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Building community

More than 50 years after Martin Luther King Jr. spoke at Wake Forest, universities across the country are making headlines related to race and identity. At a time when Wake Forest has a more diverse study body than ever, the campus community is addressing these challenges together.

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Wake Forest “Hits the Bricks” for cancer

A Wake Forest tradition, Hit the Bricks is an eight-hour relay race along the brick pathways of Hearn Plaza in honor of Brian Piccolo, a Wake Forest alumnus and Chicago Bears running back who died of cancer at age 26.

Students Cecilia Rambarat and Julian Gilyard conduct an experiment together.

New eyes on science

Four undergraduate students and their computer science professor, Sam Cho, were recognized for their fresh perspectives on developments in the field of molecular dynamics computer simulations — the subject of the 2013 Nobel Prize in Chemistry.

David Hughes works on software for Intel's Connected Wheelchair Project.

Internship on the world’s stage

David Hughes (’15), a computer science major, spent the past five months working on Intel’s Connected Wheelchair Project, which was unveiled at Intel’s annual development conference held mid-September in San Francisco. The Connected Wheelchair Project received international attention as a result of an endorsement from world-renowned physicist Stephen Hawking.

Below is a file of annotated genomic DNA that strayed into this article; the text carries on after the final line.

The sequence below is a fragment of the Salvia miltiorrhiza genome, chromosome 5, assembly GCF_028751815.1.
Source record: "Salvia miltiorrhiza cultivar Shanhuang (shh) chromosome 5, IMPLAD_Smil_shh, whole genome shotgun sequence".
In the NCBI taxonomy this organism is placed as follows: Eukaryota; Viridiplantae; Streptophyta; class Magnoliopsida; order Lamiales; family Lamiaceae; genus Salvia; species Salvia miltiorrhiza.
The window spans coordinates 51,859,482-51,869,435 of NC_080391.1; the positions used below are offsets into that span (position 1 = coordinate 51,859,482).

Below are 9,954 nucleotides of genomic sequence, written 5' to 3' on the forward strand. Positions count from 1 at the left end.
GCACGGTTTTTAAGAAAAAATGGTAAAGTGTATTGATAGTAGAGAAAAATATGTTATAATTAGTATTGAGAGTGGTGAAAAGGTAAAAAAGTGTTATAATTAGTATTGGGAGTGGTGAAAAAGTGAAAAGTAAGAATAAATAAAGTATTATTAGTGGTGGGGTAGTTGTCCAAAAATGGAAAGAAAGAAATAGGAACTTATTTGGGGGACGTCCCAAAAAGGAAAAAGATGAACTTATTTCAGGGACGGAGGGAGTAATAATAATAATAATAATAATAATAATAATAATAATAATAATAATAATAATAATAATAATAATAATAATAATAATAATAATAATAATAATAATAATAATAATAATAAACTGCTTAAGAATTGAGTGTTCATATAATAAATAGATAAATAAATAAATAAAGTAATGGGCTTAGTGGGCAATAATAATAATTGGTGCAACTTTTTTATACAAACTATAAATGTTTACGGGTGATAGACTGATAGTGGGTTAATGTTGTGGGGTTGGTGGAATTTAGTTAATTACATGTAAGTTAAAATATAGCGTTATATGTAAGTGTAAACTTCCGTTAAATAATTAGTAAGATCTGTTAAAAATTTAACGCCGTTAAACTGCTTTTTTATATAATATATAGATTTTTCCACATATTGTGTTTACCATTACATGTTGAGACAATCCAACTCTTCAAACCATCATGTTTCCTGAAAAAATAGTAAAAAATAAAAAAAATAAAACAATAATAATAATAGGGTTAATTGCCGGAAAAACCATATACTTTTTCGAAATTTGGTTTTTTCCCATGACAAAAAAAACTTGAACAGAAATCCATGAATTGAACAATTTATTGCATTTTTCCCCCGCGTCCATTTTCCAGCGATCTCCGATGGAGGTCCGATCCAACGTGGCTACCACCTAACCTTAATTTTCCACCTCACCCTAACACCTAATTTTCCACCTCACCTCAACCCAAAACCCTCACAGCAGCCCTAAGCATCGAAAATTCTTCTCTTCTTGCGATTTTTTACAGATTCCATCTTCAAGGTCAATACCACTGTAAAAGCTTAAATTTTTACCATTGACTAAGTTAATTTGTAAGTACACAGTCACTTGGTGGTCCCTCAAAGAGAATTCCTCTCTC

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Recognized for addressing stress

U.S. News & World Report’s Best Colleges 2015 guidebook, which hits newsstands this week, highlights Wake Forest’s leadership in the national trend of promoting students’ social and emotional wellbeing. The story shows how schools like WFU tackle stress to provide a better environment for students.

Professor Ron Neal  explores connections between hip hop and religion.

What can religion teach us about Jay-Z?

Students in professor Ron Neal’s religion class explore the connections between hip hop and the stories we’ve all grown up with as Americans — the idea of the self-made man, the achievement of the American dream and the belief that hard work will lead to the good life.

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Homecoming for Melissa Harris-Perry

Melissa Harris-Perry, MSNBC host and author, returned this fall to her alma mater as a professor in the politics and international affairs department. In an interview with Wake Forest Magazine, she reflects on her student experience at Wake Forest and why she loves teaching.

As "These Shining Lives" dramaturg, Mike Griggs spent months researching the time period to provide an accurate representation of the 20s and 30s. Left to right: Alyssa Gera as Charlotte, Johanna Beach as Catherine, Natalie Brashear as Frances and Hayley Greenstreet as Pearl.

Play shines light on Radium Girls’ history

Mike Griggs (’15) has been working with theatre professor Cindy Gendrich to hone his skills as a dramaturg. While a little unusual that Griggs auditioned and was cast for smaller roles in the play, “These Shining Lives,” it was important to him to gain professional experience researching, developing and acting in a play.

Ellen Miller on Egyptian dig site.

Fossil has lips like Jagger

When anthropologist Ellen Miller discovered a fossil for a new species with large, signature lips, it gave her great “satisfaction” to name the creature after Rolling Stones front man Mick Jagger.

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A way to save the Amazon?

A solution to reverse Amazon rainforest deforestation is being explored by Wake Forest researchers by creating a new and more effective version of biochar made from native bamboos. Biochar is a kind of fertilizer made by smoldering agricultural plant waste in a specially designed, zero-oxygen kiln.